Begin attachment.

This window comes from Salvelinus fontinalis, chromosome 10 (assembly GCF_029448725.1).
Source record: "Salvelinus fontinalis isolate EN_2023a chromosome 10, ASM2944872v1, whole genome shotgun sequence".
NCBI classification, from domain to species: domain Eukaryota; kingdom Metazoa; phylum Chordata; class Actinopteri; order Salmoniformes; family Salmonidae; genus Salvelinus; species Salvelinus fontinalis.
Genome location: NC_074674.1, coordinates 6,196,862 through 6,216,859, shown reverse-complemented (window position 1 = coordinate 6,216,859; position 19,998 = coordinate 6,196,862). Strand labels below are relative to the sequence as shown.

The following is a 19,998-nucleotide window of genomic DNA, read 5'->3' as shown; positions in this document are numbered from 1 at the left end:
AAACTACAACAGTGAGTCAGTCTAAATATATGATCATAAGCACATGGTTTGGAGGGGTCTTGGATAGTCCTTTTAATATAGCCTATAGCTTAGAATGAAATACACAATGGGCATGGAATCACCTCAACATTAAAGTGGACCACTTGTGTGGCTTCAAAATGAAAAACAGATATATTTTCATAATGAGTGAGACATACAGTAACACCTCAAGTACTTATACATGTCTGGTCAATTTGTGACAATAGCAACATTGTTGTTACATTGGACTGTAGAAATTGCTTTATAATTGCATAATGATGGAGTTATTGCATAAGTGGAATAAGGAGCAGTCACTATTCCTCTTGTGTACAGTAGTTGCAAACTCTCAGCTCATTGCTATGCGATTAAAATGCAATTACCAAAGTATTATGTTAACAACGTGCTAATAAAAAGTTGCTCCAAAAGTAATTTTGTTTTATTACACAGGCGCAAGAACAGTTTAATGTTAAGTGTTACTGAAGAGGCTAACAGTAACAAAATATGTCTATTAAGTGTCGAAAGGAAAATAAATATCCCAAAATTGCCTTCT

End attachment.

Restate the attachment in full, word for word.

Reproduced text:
This window comes from Salvelinus fontinalis, chromosome 10 (assembly GCF_029448725.1).
Source record: "Salvelinus fontinalis isolate EN_2023a chromosome 10, ASM2944872v1, whole genome shotgun sequence".
NCBI classification, from domain to species: domain Eukaryota; kingdom Metazoa; phylum Chordata; class Actinopteri; order Salmoniformes; family Salmonidae; genus Salvelinus; species Salvelinus fontinalis.
Genome location: NC_074674.1, coordinates 6,196,862 through 6,216,859, shown reverse-complemented (window position 1 = coordinate 6,216,859; position 19,998 = coordinate 6,196,862). Strand labels below are relative to the sequence as shown.

The following is a 19,998-nucleotide window of genomic DNA, read 5'->3' as shown; positions in this document are numbered from 1 at the left end:
AAACTACAACAGTGAGTCAGTCTAAATATATGATCATAAGCACATGGTTTGGAGGGGTCTTGGATAGTCCTTTTAATATAGCCTATAGCTTAGAATGAAATACACAATGGGCATGGAATCACCTCAACATTAAAGTGGACCACTTGTGTGGCTTCAAAATGAAAAACAGATATATTTTCATAATGAGTGAGACATACAGTAACACCTCAAGTACTTATACATGTCTGGTCAATTTGTGACAATAGCAACATTGTTGTTACATTGGACTGTAGAAATTGCTTTATAATTGCATAATGATGGAGTTATTGCATAAGTGGAATAAGGAGCAGTCACTATTCCTCTTGTGTACAGTAGTTGCAAACTCTCAGCTCATTGCTATGCGATTAAAATGCAATTACCAAAGTATTATGTTAACAACGTGCTAATAAAAAGTTGCTCCAAAAGTAATTTTGTTTTATTACACAGGCGCAAGAACAGTTTAATGTTAAGTGTTACTGAAGAGGCTAACAGTAACAAAATATGTCTATTAAGTGTCGAAAGGAAAATAAATATCCCAAAATTGCCTTCT